T: The parents are an incredible part of the relationship. I think that you always have to be conscious of how a parent feels when you’re photographing their kid. Whenever possible, the parents should be the very first people you speak to. I think once the trust between myself and the parents is built, I feel confident taking more impromptu photos and being more impulsive about when I think a photograph will be essential in that very moment.

J: That makes sense from a logistics viewpoint. Can you talk about your decision to photograph in all black and white? Have you ever used color in your work?

T: When I got to King’s, the first thing I noticed was the walls being lined with historic black and white posters as well as actual darkroom prints. There were signed photographs from boxers all over the United States, thanking Mr. King for being the star he is! I thought it would be a sick homage to the gym, the history of boxing, and the history of photography to start photographing these kids like they were old school boxing celebrities. I think that over time the adults and the kids end up appreciating the quality and overall differences that film has to offer, but sometimes it takes some convincing. Sometimes I have to say something like, “this is the camera they brought to the moon!” for them to [agree to it].

J: I know for a recent past exhibition, you’ve sold some of the work and donated the money to the people in the portraits. Can you talk about how representation and tangible outcomes are important to work and exhibitions?

T: That was the goal! Unfortunately, I didn’t sell a single photograph and I didn’t get any donations for his basketball expenses. I can genuinely say that took a lot of wind out of my sails. I just want the parents that are supporting their kids following their dreams to be seen and appreciated as actual unsung heroes. Also, athletics are freaking expensive.

T: However, there was a very recent experience that kind of wrecked my headspace about the whole idea and philosophy around it. I’m going to leave all the names and details about the image for privacy reasons. A company asked to use one of my images for a campaign they were working on, and they offered $500 to the subject and $1500 to me. The family and I talked everything over and I thought it would be [good] to split it 50/50 [instead]. We all thought they were still underpaying us but were excited about the campaign. The company ended up emailing me saying the photo didn’t make the cut … When I at first contacted [the family] with the news, things were really sweet and positive, but about a week later I got a message from the parents suggesting that I had stolen all of the money for myself. Obviously, this was easily solved by some email forwards of the notices, but it changed the way I felt about almost everything. I have always prided myself on being so close to those that I photograph and their families, with mutual trust being a necessary ingredient when photographing anybody, especially teenagers and kids. To be honest, I’m still absolutely wrecked about it and don’t know if I want to photograph people for a while. I might get past it sooner than I realize but I also feel really confused by the role of a photographer right now.

J: Your response to trying to sell the work and having a hard time with it is probably a bigger conversation that needs to be had about ‘lateral’ art collecting for younger artists and adjacent communities. In some way, photography is a way for you to say “I appreciate you” to the families and kids, but at the same time, only financial resources are really moving them forward tangibly in their sport. I’m sorry that happened to you — it can be so hard to work with communities who have been historically treated like shit and have reason to be distrustful, even if you’re part of them yourself. If you were to take a break from people, do you know some ways you might start to photograph outside of portraiture?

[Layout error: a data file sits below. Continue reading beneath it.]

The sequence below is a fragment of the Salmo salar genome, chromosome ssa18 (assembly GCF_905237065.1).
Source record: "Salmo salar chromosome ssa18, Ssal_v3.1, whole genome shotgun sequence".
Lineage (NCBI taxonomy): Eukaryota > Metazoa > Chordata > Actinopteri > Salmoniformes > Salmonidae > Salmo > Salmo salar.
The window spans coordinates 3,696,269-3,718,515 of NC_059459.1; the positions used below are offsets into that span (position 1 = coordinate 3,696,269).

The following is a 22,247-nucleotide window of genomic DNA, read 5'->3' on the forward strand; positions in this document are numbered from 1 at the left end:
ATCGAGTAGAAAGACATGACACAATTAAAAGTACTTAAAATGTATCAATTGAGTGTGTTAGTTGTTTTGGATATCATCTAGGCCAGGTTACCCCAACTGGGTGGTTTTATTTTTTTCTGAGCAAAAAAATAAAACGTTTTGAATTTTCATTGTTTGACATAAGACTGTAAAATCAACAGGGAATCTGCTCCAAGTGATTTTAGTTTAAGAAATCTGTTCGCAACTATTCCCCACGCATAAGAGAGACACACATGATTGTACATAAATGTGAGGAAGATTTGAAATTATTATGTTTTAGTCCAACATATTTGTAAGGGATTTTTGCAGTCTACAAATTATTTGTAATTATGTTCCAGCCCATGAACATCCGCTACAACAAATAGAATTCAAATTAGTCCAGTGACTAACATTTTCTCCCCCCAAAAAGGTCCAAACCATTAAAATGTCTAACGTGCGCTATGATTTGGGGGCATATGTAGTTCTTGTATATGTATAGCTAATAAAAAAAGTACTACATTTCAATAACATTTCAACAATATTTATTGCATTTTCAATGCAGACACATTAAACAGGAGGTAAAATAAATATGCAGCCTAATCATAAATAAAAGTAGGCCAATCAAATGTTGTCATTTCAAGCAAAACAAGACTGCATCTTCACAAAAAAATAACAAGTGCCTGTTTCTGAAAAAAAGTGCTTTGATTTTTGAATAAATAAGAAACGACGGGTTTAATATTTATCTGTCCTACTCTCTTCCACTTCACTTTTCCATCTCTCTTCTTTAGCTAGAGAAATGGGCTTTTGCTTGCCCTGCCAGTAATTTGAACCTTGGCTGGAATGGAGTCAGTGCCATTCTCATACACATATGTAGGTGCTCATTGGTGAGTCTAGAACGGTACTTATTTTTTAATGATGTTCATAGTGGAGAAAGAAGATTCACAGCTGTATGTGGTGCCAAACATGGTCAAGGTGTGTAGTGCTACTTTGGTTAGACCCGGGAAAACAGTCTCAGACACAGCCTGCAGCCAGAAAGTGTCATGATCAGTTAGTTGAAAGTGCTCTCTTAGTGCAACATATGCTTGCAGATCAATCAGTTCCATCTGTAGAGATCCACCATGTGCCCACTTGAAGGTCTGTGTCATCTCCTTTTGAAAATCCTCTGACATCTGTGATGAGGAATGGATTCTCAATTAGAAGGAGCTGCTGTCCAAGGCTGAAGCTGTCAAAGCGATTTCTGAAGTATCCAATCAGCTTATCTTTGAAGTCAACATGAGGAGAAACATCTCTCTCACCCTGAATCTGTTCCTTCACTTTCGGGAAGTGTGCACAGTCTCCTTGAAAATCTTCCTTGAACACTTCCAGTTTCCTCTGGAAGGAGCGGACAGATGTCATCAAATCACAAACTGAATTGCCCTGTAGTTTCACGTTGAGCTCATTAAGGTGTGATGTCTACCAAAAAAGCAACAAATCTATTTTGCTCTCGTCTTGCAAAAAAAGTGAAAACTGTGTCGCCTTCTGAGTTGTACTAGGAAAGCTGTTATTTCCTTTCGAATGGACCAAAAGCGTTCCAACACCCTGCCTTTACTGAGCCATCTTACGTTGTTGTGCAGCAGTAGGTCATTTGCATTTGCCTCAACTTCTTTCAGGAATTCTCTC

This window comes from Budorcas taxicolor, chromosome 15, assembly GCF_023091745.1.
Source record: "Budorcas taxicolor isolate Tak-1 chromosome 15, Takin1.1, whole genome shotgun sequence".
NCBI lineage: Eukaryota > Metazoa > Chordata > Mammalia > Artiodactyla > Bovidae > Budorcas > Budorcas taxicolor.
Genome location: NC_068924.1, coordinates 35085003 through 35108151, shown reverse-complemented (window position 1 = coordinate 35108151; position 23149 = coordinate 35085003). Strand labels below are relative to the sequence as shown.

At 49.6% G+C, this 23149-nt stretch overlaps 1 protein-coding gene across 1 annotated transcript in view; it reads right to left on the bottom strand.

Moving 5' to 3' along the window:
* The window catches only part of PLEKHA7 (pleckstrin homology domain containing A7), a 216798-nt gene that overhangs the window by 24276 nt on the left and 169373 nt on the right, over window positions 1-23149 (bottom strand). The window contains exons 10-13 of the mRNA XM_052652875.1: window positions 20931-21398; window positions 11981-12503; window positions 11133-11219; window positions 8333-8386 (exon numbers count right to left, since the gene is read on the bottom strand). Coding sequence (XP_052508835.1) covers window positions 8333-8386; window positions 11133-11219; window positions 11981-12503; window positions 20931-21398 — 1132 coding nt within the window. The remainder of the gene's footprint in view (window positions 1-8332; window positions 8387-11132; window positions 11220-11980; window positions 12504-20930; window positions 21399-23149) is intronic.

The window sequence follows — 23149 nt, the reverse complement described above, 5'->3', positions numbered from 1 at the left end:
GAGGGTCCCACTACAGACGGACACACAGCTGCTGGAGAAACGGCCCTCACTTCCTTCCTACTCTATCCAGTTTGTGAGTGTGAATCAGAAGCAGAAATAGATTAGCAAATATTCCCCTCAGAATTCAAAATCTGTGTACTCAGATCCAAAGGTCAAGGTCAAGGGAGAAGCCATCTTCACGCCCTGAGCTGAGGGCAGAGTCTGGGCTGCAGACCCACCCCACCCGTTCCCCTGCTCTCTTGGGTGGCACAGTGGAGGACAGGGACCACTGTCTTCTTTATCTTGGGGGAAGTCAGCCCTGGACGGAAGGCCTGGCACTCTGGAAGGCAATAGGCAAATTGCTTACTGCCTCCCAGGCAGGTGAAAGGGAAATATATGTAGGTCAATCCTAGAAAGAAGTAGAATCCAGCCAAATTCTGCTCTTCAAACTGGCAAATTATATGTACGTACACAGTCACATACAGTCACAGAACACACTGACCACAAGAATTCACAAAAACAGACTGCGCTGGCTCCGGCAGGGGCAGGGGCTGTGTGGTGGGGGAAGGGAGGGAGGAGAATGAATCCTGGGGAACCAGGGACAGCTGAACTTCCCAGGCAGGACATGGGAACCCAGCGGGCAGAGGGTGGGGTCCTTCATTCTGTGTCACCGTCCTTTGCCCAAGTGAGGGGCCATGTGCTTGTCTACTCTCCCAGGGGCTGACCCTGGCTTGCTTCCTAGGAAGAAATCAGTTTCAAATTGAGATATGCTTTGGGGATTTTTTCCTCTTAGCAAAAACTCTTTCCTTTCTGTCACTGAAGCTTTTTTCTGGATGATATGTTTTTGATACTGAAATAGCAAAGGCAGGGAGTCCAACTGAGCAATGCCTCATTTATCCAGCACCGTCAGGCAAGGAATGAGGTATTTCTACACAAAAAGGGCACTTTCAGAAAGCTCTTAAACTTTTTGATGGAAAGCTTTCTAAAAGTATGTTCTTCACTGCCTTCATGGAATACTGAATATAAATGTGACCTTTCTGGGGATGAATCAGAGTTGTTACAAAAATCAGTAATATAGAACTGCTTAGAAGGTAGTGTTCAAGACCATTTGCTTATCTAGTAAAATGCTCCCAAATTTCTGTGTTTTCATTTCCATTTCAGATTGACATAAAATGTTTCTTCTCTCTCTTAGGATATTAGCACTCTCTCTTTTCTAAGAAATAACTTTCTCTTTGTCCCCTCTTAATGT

T: Oh damn, Amen. I think we all struggle even to support and collect our closest friends’ work in the way we want to. On another note, I think there is always a part of me that wants art communities to be a little more open and honest with themselves about the cities that they gentrify. I think artists are really quick to throw their hands up and say “but I’m broke too!” when I think we really miss the point. Photography does feel like a vehicle in which I can show appreciation but it also feels like way more should be happening.

T: I don’t know if you’re familiar with this insanely phenomenal artist Jordan Reznick, but I watched one of their lectures at [California College of the Arts] recently and was so in awe of their talent release contract. First, the person in the photograph got to choose on a sliding scale what percentage of the profits they made if the work ever got sold or decide if that money should instead go to charity. Secondly, they received the contract after the photographs were taken, including a list of all the files. The subject could then decide which photographs should never see the light of day and should be deleted permanently. That collaboration felt really monumental to me, like this is what respect and love is … It’s important to always consider that people usually mistrust because they’ve been really hurt in the past. Honoring people’s fears can be a really important part of understanding a friend’s pain. It’s all really fresh and I probably shouldn’t let fear be guiding my practice. However, it might be useful for me to take some space to photograph without my work consisting exclusively of people that I know, maybe working with strangers and being able to say goodbye afterward would actually be a useful weekly or monthly practice for me to kind of relax.